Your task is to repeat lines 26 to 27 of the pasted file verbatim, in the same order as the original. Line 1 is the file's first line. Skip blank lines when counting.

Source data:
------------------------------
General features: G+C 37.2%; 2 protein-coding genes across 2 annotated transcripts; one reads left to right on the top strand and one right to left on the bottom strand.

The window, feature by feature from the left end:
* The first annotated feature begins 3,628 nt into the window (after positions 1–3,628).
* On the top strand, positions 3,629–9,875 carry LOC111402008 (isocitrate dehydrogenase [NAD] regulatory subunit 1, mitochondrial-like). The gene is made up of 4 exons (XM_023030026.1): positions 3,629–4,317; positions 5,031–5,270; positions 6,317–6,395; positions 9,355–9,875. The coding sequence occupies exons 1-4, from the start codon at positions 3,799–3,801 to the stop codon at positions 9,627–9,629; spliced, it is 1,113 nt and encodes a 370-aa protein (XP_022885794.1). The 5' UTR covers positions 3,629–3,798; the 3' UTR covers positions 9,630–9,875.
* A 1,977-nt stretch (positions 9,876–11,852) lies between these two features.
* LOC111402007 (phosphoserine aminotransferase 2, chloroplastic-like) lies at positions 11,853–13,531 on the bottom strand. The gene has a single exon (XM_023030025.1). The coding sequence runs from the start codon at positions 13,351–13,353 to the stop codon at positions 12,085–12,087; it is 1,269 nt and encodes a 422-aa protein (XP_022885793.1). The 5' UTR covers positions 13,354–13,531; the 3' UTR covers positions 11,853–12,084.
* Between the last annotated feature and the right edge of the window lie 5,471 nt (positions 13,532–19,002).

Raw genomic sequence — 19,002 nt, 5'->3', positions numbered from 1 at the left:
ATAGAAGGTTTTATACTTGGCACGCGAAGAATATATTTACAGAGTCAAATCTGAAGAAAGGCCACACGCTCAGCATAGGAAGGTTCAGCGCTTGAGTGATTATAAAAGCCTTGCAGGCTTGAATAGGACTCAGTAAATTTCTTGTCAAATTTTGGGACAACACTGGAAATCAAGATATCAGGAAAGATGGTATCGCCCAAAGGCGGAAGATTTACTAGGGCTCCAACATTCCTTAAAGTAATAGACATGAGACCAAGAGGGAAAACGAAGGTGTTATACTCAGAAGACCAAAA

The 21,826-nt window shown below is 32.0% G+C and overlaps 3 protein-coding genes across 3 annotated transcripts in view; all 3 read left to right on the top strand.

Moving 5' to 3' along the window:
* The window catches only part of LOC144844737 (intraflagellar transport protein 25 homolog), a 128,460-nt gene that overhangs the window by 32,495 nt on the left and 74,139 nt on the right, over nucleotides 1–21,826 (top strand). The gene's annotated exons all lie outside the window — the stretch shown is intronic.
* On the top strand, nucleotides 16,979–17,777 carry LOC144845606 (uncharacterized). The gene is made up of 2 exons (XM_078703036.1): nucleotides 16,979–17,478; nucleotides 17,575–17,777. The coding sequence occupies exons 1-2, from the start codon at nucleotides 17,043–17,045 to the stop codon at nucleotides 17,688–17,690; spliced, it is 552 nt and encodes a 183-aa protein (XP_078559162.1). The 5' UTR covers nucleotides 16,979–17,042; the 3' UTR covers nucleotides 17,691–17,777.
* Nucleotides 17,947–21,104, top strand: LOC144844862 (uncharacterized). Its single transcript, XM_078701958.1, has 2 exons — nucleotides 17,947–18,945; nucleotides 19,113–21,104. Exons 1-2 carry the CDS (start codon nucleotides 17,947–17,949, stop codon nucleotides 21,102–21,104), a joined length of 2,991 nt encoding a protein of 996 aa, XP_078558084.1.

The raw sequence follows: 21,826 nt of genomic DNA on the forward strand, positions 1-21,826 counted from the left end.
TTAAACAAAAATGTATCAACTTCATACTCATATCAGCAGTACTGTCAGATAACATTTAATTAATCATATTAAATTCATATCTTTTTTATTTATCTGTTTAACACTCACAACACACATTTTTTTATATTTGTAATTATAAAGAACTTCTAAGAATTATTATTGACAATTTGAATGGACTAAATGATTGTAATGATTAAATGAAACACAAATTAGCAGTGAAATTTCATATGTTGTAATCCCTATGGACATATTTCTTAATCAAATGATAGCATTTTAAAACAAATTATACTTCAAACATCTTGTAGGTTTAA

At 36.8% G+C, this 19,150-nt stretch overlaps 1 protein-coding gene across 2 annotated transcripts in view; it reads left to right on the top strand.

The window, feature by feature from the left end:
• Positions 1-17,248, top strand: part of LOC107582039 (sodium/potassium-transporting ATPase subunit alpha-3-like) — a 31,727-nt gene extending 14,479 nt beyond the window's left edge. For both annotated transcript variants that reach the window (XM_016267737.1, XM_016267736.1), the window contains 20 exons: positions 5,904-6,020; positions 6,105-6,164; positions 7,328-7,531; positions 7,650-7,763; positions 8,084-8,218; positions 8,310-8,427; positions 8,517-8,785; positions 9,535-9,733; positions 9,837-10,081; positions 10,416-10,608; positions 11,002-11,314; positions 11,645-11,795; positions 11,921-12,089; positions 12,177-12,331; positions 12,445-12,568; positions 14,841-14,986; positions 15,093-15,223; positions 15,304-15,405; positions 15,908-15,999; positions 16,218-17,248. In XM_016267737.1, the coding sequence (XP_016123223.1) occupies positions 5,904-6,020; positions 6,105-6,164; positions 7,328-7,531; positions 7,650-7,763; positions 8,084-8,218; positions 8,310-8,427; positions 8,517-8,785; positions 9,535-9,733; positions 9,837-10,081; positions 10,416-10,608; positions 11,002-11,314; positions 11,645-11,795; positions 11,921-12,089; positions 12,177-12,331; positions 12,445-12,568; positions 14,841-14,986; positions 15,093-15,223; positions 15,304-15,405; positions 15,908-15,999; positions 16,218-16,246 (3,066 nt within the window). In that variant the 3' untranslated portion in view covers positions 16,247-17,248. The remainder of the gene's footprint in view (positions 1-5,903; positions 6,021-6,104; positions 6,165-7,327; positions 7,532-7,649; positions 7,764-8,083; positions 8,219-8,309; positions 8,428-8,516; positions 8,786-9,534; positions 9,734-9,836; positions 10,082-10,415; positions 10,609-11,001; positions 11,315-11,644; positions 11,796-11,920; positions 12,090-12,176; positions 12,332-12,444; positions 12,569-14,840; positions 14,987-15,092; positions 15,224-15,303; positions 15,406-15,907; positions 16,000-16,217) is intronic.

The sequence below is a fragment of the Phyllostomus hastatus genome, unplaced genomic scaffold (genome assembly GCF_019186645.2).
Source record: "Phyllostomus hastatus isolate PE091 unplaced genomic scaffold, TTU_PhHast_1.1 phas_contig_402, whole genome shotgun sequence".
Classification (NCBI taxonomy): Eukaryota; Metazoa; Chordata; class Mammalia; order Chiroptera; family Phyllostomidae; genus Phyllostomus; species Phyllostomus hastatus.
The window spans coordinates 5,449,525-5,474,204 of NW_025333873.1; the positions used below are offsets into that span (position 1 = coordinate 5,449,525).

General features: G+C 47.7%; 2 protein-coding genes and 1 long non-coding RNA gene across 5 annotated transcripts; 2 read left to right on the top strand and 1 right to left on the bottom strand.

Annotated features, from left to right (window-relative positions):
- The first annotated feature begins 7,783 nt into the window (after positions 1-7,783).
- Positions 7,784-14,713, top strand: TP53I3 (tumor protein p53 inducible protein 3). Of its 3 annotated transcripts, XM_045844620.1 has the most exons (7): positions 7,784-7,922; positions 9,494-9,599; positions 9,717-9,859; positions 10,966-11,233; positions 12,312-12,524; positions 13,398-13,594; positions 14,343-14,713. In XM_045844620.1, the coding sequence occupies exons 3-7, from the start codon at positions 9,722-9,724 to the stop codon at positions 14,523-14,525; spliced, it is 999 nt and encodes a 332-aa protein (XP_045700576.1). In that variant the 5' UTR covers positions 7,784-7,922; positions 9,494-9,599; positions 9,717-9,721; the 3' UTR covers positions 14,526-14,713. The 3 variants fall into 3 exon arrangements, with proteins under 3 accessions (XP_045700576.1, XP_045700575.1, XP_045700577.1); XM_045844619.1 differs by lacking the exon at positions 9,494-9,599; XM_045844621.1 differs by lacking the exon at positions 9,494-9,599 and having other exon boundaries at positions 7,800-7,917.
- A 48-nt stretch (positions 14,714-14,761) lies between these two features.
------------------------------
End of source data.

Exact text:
- The first annotated feature begins 7,783 nt into the window (after positions 1-7,783).
- Positions 7,784-14,713, top strand: TP53I3 (tumor protein p53 inducible protein 3). Of its 3 annotated transcripts, XM_045844620.1 has the most exons (7): positions 7,784-7,922; positions 9,494-9,599; positions 9,717-9,859; positions 10,966-11,233; positions 12,312-12,524; positions 13,398-13,594; positions 14,343-14,713. In XM_045844620.1, the coding sequence occupies exons 3-7, from the start codon at positions 9,722-9,724 to the stop codon at positions 14,523-14,525; spliced, it is 999 nt and encodes a 332-aa protein (XP_045700576.1). In that variant the 5' UTR covers positions 7,784-7,922; positions 9,494-9,599; positions 9,717-9,721; the 3' UTR covers positions 14,526-14,713. The 3 variants fall into 3 exon arrangements, with proteins under 3 accessions (XP_045700576.1, XP_045700575.1, XP_045700577.1); XM_045844619.1 differs by lacking the exon at positions 9,494-9,599; XM_045844621.1 differs by lacking the exon at positions 9,494-9,599 and having other exon boundaries at positions 7,800-7,917.